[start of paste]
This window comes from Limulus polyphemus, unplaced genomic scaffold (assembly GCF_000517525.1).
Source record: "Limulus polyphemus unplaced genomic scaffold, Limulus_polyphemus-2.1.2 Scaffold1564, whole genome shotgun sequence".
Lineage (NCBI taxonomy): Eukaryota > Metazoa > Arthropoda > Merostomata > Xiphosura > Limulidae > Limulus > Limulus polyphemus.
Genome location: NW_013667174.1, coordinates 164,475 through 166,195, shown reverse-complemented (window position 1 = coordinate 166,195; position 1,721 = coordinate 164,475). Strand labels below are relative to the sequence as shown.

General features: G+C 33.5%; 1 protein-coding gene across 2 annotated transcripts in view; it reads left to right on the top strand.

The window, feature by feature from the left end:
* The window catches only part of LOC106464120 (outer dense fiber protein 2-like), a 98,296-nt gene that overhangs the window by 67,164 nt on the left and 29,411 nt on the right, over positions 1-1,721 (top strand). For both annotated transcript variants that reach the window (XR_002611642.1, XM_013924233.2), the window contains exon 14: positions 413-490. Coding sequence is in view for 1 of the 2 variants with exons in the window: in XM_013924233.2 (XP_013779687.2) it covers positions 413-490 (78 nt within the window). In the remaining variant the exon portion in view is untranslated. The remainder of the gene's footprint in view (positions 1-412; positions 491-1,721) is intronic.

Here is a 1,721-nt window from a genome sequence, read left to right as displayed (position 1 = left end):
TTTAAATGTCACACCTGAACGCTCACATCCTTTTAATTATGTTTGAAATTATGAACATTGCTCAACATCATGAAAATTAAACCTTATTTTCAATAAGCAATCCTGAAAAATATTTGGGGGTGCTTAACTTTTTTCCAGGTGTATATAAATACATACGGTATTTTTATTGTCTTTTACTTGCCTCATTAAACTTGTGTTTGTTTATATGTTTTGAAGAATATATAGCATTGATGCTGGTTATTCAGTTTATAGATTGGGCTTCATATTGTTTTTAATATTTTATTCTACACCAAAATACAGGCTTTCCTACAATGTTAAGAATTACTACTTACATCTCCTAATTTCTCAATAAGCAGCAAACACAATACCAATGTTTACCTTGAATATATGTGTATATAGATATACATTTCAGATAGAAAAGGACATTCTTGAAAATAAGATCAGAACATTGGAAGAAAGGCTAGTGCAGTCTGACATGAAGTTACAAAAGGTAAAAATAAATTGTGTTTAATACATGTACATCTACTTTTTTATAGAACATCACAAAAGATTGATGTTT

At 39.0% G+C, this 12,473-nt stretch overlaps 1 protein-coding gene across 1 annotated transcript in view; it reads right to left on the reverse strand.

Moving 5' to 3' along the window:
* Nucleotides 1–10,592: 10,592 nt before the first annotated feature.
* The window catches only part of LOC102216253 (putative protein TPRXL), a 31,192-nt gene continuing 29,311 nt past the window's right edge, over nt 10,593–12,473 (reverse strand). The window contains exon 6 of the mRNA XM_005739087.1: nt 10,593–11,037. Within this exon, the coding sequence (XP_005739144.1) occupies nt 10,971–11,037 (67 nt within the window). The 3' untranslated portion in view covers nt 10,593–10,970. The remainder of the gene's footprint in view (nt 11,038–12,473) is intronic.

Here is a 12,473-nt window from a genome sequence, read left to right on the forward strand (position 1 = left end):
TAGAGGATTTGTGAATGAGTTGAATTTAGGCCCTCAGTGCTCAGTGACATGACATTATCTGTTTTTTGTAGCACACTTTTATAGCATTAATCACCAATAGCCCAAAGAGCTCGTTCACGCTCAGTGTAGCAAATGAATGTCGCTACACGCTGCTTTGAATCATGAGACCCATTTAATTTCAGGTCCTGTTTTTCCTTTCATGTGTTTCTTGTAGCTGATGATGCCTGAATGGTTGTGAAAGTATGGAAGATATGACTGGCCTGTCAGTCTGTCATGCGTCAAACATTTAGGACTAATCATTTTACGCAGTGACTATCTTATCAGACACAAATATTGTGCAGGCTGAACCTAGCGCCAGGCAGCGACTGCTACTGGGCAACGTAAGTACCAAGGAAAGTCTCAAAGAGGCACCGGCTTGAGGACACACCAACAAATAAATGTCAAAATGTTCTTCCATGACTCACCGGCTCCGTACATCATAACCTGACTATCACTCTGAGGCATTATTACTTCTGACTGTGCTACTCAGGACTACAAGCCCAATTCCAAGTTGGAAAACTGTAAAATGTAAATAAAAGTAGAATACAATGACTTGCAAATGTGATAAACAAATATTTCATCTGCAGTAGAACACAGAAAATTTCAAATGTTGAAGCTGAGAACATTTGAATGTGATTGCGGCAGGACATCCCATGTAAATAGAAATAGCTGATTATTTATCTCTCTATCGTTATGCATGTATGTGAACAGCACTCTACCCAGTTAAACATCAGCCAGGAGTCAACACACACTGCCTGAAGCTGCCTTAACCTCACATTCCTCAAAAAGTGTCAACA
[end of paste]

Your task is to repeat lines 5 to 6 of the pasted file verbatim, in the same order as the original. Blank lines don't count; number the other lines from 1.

General features: G+C 33.5%; 1 protein-coding gene across 2 annotated transcripts in view; it reads left to right on the top strand.

The window, feature by feature from the left end: